Another #BlackLivesMatter Memoir
Khan-Cullors, P. & Bandele, A. (2018). When they call you a terrorist: A black lives matter memoir. New York: St. Martin’s Press.
Dr. Carmen Kynard
Dr. Natalie Robertson
Dr. Yolanda Sealey-Ruiz
My Fellow Pirates
My "Home By The Sea" - Hampton University
The Cast and Crew of A Different World
It was the summer of 2005, only a month before senior year was to commence at my predominantly white, independent, private high school, thirty miles from the concrete jungle that was my hometown. My older sister, Christina, was home from her first year at the University of Delaware, and I, preparing for my own journey towards higher education, was glad to have her back around. College conversations filled the air in our home, as letters filed in from schools like Brown, dangling full track scholarships in front of my face like the carrot they wished I actually had a taste for. I was not impressed. I didn’t want
to be on anybody’s track team in college,
although running and performing arts were
all that kept me grounded throughout high
school thus far. After sustaining an injury
during my junior year and witnessing
my coaches contradict what my doctors
advised for the sake of winning
championships at my body’s expense,
I was finally able to identify
the plantation. And I wanted
The school had provided me with the ultimate resources: It had acres upon acres of land on which sat fields for nearly any sport one could think of, libraries, technology labs, science labs, pottery studios, art studios, dance studios, multiple theaters, and more. There were AP classes in every subject imaginable, world languages from all over Europe and Asia, and sports teams and clubs for things I’d never even heard. The opportunities were plentiful, but with all of its glorious offerings, the school still missed the mark.
It was a place that glorified whiteness, and my blackness was either a source of entertainment or the mule that would get them where their legs couldn’t carry them alone. I was not interested in attending another predominantly white institution (PWI). I had been at this one long enough.
Before then, I attended public schools in my low-income neighborhood and managed to obtain Super Honor Roll and Honor Roll status every marking period, every year. I was invited and inducted into the district’s Intellectually Gifted program, and parallel to the account Patrisse Khan-Cullors offers in her Black Lives Matter memoir, was regarded by my teachers, administrators, and peers as a “star student.” In high school, however, there was nothing remarkable about me except that I was a really fast runner and a triple threat on stage. Where history and science abhorred me, running, dancing, singing, and acting sustained me. The fact that a school like Brown wanted me and was willing to provide the means to fund my schooling, which we surely did not have, was a blessing to my single mother, who at that time was holding down two jobs just to make ends meet. For me, however, it simply wasn’t enough. I wasn’t sure of exactly what I was looking for, but I knew it wasn’t going to be at a PWI.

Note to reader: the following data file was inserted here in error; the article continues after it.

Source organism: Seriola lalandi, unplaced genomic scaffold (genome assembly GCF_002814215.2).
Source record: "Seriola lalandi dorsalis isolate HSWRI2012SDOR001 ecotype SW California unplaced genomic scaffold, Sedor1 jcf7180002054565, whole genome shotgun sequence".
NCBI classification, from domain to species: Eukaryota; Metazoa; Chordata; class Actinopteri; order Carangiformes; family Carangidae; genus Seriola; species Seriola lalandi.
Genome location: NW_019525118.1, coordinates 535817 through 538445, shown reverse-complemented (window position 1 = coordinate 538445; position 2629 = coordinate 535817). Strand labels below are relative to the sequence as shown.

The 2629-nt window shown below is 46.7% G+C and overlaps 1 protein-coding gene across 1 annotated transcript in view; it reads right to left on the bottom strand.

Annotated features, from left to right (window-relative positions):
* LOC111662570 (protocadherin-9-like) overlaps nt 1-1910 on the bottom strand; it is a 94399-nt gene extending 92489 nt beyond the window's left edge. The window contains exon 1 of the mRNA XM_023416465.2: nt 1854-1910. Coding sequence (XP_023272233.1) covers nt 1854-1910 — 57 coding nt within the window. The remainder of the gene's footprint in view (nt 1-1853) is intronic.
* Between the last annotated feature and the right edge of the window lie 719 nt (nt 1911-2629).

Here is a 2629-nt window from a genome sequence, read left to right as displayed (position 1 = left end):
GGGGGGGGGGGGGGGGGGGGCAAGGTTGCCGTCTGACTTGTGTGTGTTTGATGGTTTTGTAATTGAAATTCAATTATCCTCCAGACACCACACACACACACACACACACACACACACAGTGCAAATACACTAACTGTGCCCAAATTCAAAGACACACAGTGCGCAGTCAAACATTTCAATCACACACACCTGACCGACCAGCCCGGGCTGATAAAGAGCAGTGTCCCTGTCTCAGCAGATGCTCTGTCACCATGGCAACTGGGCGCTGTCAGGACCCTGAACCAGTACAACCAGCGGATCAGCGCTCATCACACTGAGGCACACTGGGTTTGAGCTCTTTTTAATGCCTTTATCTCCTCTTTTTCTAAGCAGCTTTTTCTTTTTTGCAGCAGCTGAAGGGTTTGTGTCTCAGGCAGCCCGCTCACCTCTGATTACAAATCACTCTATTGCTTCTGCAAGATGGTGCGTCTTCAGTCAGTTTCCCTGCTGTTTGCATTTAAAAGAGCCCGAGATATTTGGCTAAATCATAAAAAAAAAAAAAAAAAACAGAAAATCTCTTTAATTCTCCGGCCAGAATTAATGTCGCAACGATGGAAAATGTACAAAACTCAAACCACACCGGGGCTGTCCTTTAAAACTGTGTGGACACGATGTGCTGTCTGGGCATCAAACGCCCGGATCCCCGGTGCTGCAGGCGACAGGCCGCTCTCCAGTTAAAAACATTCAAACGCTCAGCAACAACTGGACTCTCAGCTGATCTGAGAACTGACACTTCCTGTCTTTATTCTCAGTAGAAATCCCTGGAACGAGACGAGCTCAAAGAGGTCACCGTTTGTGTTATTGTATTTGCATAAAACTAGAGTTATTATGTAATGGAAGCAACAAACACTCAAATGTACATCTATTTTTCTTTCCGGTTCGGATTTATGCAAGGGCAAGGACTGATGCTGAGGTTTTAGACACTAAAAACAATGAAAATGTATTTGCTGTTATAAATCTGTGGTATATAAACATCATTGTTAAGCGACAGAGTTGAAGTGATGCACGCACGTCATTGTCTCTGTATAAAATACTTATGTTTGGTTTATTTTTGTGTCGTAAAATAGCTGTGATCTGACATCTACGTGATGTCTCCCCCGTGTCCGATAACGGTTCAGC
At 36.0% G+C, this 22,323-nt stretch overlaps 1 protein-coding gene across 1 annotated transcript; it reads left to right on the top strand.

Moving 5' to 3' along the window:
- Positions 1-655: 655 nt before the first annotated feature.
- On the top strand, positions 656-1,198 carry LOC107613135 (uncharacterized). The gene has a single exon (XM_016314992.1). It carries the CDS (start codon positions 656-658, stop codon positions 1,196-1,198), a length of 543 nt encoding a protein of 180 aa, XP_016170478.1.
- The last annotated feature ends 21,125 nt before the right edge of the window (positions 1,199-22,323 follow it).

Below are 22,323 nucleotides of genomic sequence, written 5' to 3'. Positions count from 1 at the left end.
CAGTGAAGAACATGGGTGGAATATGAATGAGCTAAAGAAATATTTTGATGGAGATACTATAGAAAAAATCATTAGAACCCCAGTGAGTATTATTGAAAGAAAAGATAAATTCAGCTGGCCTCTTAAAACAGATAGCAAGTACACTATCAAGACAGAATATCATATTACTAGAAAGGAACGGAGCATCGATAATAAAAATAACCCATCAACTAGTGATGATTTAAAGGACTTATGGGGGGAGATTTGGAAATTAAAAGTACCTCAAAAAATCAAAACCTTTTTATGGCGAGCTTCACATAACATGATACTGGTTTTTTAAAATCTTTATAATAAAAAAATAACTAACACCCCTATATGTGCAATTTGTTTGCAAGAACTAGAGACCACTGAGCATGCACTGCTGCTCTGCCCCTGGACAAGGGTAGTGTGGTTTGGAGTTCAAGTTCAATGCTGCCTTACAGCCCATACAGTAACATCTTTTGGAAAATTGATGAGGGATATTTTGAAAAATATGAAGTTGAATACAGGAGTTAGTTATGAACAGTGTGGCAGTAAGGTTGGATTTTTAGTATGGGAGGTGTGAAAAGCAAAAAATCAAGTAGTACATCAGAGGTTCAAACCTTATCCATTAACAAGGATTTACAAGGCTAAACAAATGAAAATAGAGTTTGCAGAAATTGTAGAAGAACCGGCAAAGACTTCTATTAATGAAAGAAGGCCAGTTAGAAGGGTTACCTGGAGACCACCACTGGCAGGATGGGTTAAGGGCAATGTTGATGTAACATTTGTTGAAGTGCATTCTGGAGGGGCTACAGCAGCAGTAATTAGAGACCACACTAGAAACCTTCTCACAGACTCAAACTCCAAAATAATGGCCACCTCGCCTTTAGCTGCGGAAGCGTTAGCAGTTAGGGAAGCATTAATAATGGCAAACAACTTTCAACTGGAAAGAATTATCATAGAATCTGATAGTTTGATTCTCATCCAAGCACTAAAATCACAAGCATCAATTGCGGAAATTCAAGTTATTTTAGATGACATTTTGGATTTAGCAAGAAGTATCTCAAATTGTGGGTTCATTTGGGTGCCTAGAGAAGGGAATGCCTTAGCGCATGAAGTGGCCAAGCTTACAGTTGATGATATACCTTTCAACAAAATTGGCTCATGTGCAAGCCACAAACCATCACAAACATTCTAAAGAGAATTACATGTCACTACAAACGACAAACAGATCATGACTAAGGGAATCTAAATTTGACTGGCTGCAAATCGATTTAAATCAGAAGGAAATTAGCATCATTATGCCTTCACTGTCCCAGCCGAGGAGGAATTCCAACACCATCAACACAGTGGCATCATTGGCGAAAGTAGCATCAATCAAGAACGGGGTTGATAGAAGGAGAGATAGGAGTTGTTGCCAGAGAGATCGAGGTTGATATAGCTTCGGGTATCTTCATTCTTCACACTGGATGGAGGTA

My mother had taken a few days off of work, and she, Christina and I were preparing for our trip down to Virginia to visit some long-time family friends, and while we were there, scope out two colleges: The University of Richmond and Hampton University—an amusing variance of schools in retrospect. I didn’t know much about either, but I’d always liked Virginia, and it was close, but not too close, and far, but not too far from my Jersey home. I carried no expectations with me, but I was ready to explore, and Hampton was up first.
This, here, Hampton University, The Standard of Black Excellence, was it. This was the place that I first saw Black lives mattering.
My mom parked her old Honda off campus on a small side street near the entrance and we made our way onto the grounds. Black bodies were everywhere. Carrying books, backpacks, iPods, and pride. Laughing. Smiling. Happy
and together. Dressed in
everything from Throwbacks
to Dashikis. Sporting low-cut
Caesars and micro-braids,
afros and locs. It was not only
magical, not only “stardust,”
but for me, it was unseen and
unheard of. To witness
young people being
Black and studious
and happy and free
at the same time
was something I had
never seen before, and sadly, never knew existed, except for the reruns of A Different World that entertained me but felt so distant at the same time.
My high school conditioned me to believe that I was not smart. That smart was not only reserved for, but further, was synonymous with white. So, I learned there that I was only “Black-smart,” which was the same as dumb in the white world. In that world, I was Black, poor, talented, and fast, but I was not smart, nor did I matter, except to win championships and to entertain.